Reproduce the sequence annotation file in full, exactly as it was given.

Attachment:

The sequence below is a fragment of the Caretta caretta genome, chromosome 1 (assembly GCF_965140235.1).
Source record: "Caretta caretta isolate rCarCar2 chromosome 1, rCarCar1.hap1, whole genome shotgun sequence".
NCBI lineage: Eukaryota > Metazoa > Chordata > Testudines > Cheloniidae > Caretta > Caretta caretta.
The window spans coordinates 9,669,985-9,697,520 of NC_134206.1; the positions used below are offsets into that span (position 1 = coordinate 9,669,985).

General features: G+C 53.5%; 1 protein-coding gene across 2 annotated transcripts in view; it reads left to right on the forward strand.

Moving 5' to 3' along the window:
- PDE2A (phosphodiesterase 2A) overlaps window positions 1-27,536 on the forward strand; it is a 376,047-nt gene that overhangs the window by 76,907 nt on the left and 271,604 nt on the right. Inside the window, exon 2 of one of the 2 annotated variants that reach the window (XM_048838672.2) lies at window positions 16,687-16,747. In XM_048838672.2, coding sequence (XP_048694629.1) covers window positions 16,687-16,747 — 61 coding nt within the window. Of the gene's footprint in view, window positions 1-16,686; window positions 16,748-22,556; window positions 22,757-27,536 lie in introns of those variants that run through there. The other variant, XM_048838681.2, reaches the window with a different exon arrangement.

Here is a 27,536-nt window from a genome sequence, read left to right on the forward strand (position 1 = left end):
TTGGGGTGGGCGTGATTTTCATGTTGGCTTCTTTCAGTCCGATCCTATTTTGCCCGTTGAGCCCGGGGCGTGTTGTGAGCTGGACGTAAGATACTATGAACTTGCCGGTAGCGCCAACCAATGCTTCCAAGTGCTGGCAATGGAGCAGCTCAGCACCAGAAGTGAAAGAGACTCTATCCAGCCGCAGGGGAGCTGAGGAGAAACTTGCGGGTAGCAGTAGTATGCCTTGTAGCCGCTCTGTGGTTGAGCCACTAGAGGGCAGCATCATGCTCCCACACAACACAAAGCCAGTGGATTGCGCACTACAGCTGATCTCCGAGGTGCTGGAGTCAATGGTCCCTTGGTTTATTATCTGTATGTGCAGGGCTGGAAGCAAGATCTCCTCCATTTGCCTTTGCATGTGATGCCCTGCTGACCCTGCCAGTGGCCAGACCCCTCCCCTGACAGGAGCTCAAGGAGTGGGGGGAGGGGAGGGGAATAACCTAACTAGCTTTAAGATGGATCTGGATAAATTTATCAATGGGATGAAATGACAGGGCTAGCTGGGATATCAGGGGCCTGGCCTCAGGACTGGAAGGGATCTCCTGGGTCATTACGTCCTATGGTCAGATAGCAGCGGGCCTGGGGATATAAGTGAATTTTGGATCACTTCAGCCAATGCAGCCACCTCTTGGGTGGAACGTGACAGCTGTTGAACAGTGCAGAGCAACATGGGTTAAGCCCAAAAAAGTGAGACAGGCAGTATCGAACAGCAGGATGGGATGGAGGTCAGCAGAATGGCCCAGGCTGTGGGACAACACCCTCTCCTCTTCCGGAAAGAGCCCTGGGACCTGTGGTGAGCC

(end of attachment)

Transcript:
The sequence below is a fragment of the Caretta caretta genome, chromosome 1 (assembly GCF_965140235.1).
Source record: "Caretta caretta isolate rCarCar2 chromosome 1, rCarCar1.hap1, whole genome shotgun sequence".
NCBI lineage: Eukaryota > Metazoa > Chordata > Testudines > Cheloniidae > Caretta > Caretta caretta.
The window spans coordinates 9,669,985-9,697,520 of NC_134206.1; the positions used below are offsets into that span (position 1 = coordinate 9,669,985).

General features: G+C 53.5%; 1 protein-coding gene across 2 annotated transcripts in view; it reads left to right on the forward strand.

Moving 5' to 3' along the window:
- PDE2A (phosphodiesterase 2A) overlaps window positions 1-27,536 on the forward strand; it is a 376,047-nt gene that overhangs the window by 76,907 nt on the left and 271,604 nt on the right. Inside the window, exon 2 of one of the 2 annotated variants that reach the window (XM_048838672.2) lies at window positions 16,687-16,747. In XM_048838672.2, coding sequence (XP_048694629.1) covers window positions 16,687-16,747 — 61 coding nt within the window. Of the gene's footprint in view, window positions 1-16,686; window positions 16,748-22,556; window positions 22,757-27,536 lie in introns of those variants that run through there. The other variant, XM_048838681.2, reaches the window with a different exon arrangement.

Here is a 27,536-nt window from a genome sequence, read left to right on the forward strand (position 1 = left end):
TTGGGGTGGGCGTGATTTTCATGTTGGCTTCTTTCAGTCCGATCCTATTTTGCCCGTTGAGCCCGGGGCGTGTTGTGAGCTGGACGTAAGATACTATGAACTTGCCGGTAGCGCCAACCAATGCTTCCAAGTGCTGGCAATGGAGCAGCTCAGCACCAGAAGTGAAAGAGACTCTATCCAGCCGCAGGGGAGCTGAGGAGAAACTTGCGGGTAGCAGTAGTATGCCTTGTAGCCGCTCTGTGGTTGAGCCACTAGAGGGCAGCATCATGCTCCCACACAACACAAAGCCAGTGGATTGCGCACTACAGCTGATCTCCGAGGTGCTGGAGTCAATGGTCCCTTGGTTTATTATCTGTATGTGCAGGGCTGGAAGCAAGATCTCCTCCATTTGCCTTTGCATGTGATGCCCTGCTGACCCTGCCAGTGGCCAGACCCCTCCCCTGACAGGAGCTCAAGGAGTGGGGGGAGGGGAGGGGAATAACCTAACTAGCTTTAAGATGGATCTGGATAAATTTATCAATGGGATGAAATGACAGGGCTAGCTGGGATATCAGGGGCCTGGCCTCAGGACTGGAAGGGATCTCCTGGGTCATTACGTCCTATGGTCAGATAGCAGCGGGCCTGGGGATATAAGTGAATTTTGGATCACTTCAGCCAATGCAGCCACCTCTTGGGTGGAACGTGACAGCTGTTGAACAGTGCAGAGCAACATGGGTTAAGCCCAAAAAAGTGAGACAGGCAGTATCGAACAGCAGGATGGGATGGAGGTCAGCAGAATGGCCCAGGCTGTGGGACAACACCCTCTCCTCTTCCGGAAAGAGCCCTGGGACCTGTGGTGAGCC